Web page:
US existing home sales rose further in August due to near record low mortgage rates, cutting into supply and driving prices up further.
National Association of Realtors chief economist Lawrence Yun said that housing appears to be in a V-shaped recovery, with further increases likely through the end of the year as rates remain low.
Data released Tuesday by the National Association of Realtors showed that overall existing home sales rose by 2.4% to a 6.00 million annual rate in August, slightly above expectations for a 5.97 million rate. Sales jumped to an unrevised 5.86 million rate in July.
Single-family existing home sales rose by 1.7%, while condo sales were up 8.6%. While multi-family sales posted a sharper increase in the month, single-family sales posted a faster year/year rate as demand for more space continues to be seen.
The weekly Mortgage Bankers Association data continue to show mortgage rates remain near record levels, supporting home buying.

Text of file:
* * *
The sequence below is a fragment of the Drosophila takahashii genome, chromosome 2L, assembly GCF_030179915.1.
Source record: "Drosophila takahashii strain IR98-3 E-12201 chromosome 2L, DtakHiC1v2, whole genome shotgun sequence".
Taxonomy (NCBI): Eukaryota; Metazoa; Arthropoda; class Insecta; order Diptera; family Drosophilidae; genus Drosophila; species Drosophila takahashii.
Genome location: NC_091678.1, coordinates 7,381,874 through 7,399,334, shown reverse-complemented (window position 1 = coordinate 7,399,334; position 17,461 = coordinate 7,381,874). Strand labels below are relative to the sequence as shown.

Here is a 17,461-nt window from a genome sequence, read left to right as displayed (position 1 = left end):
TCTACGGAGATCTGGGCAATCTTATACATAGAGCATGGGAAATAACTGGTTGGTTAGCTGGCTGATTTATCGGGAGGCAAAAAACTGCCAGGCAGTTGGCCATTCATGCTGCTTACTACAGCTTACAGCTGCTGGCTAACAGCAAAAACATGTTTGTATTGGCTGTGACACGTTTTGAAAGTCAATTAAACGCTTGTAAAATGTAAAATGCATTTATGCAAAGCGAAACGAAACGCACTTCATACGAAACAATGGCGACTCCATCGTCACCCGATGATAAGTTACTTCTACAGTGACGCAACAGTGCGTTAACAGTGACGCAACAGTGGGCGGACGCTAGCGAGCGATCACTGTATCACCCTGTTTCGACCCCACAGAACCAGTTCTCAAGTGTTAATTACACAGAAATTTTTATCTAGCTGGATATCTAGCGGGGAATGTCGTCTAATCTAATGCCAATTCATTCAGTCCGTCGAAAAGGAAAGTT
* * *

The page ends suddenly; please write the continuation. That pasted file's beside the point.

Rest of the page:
There were sales gains in all four regions of the country, led by the Northeast where sales are still catching up after the strictest lockdowns in the spring.
Inventory of homes for sales fell by 0.7% in August and was down 18.6% from its level a year ago, owing to the very brisk sales pace. Days on the market remained at a record low 22 days.
When combined with the sales gain, the month’s supply fell to 3.0 months from 3.1 months in July and 4.0 months a year ago.
Yun repeated that further increases in new home construction are needed to offset the sharp demand pace and addresses the surge in prices that is creating affordability issues for first-time buyers and others.
New home construction for single-family homes rose solidly in August, based on data released last week, which should lift the supply of new homes for sale and allow current owners to trade up and put their existing homes on the market.
The median sales price of existing home rose by 1.7% in August to a record high $310,600, up 11.4% year/year.
Existing Home Sales
Source: National Association of Realtors
Also released on Tuesday, the Philadelphia Fed’s non-manufacturing index rose to 8.0 in September from 1.6 in the previous month, while the Richmond Fed services revenue index rose to a reading of 6 from 2 in the previous month, suggesting further improvement in the services sector.
Also released, the Richmond Fed’s manufacturing index rose to 21 from 18 in August, in line with the other regional data already released.
Regional Manufacturing Surveys (sources as stated)